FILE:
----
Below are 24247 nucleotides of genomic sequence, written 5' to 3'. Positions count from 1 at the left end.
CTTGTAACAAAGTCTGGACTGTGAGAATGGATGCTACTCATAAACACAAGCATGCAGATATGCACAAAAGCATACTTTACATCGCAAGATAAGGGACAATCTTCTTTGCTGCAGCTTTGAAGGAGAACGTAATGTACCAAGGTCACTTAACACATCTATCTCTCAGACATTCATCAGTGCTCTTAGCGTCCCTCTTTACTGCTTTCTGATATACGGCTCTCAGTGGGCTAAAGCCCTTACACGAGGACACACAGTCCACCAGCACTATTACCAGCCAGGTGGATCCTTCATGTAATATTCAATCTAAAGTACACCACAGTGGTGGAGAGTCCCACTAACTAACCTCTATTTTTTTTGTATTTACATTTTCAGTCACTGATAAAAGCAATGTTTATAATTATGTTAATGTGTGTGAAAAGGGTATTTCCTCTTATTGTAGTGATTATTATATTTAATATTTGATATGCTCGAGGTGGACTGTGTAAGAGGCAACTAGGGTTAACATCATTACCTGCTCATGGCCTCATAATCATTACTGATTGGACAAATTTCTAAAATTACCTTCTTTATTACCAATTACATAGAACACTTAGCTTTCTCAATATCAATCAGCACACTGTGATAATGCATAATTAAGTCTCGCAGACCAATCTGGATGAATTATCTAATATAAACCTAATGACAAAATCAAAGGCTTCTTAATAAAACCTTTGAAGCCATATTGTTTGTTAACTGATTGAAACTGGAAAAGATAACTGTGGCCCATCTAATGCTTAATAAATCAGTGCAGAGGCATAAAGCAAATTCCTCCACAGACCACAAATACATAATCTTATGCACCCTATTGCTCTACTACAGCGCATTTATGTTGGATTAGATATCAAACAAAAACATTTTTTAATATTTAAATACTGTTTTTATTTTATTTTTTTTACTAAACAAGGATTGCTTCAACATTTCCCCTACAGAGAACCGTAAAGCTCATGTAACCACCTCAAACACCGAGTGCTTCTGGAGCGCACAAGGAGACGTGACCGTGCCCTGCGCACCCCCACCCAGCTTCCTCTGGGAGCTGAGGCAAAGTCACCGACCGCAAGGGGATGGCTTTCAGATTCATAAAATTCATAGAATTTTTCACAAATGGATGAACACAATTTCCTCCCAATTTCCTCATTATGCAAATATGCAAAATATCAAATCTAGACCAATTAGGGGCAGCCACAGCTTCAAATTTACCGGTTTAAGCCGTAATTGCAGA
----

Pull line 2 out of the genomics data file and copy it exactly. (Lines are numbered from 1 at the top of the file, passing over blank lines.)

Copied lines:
CTTGTAACAAAGTCTGGACTGTGAGAATGGATGCTACTCATAAACACAAGCATGCAGATATGCACAAAAGCATACTTTACATCGCAAGATAAGGGACAATCTTCTTTGCTGCAGCTTTGAAGGAGAACGTAATGTACCAAGGTCACTTAACACATCTATCTCTCAGACATTCATCAGTGCTCTTAGCGTCCCTCTTTACTGCTTTCTGATATACGGCTCTCAGTGGGCTAAAGCCCTTACACGAGGACACACAGTCCACCAGCACTATTACCAGCCAGGTGGATCCTTCATGTAATATTCAATCTAAAGTACACCACAGTGGTGGAGAGTCCCACTAACTAACCTCTATTTTTTTTGTATTTACATTTTCAGTCACTGATAAAAGCAATGTTTATAATTATGTTAATGTGTGTGAAAAGGGTATTTCCTCTTATTGTAGTGATTATTATATTTAATATTTGATATGCTCGAGGTGGACTGTGTAAGAGGCAACTAGGGTTAACATCATTACCTGCTCATGGCCTCATAATCATTACTGATTGGACAAATTTCTAAAATTACCTTCTTTATTACCAATTACATAGAACACTTAGCTTTCTCAATATCAATCAGCACACTGTGATAATGCATAATTAAGTCTCGCAGACCAATCTGGATGAATTATCTAATATAAACCTAATGACAAAATCAAAGGCTTCTTAATAAAACCTTTGAAGCCATATTGTTTGTTAACTGATTGAAACTGGAAAAGATAACTGTGGCCCATCTAATGCTTAATAAATCAGTGCAGAGGCATAAAGCAAATTCCTCCACAGACCACAAATACATAATCTTATGCACCCTATTGCTCTACTACAGCGCATTTATGTTGGATTAGATATCAAACAAAAACATTTTTTAATATTTAAATACTGTTTTTATTTTATTTTTTTTACTAAACAAGGATTGCTTCAACATTTCCCCTACAGAGAACCGTAAAGCTCATGTAACCACCTCAAACACCGAGTGCTTCTGGAGCGCACAAGGAGACGTGACCGTGCCCTGCGCACCCCCACCCAGCTTCCTCTGGGAGCTGAGGCAAAGTCACCGACCGCAAGGGGATGGCTTTCAGATTCATAAAATTCATAGAATTTTTCACAAATGGATGAACACAATTTCCTCCCAATTTCCTCATTATGCAAATATGCAAAATATCAAATCTAGACCAATTAGGGGCAGCCACAGCTTCAAATTTACCGGTTTAAGCCGTAATTGCAGA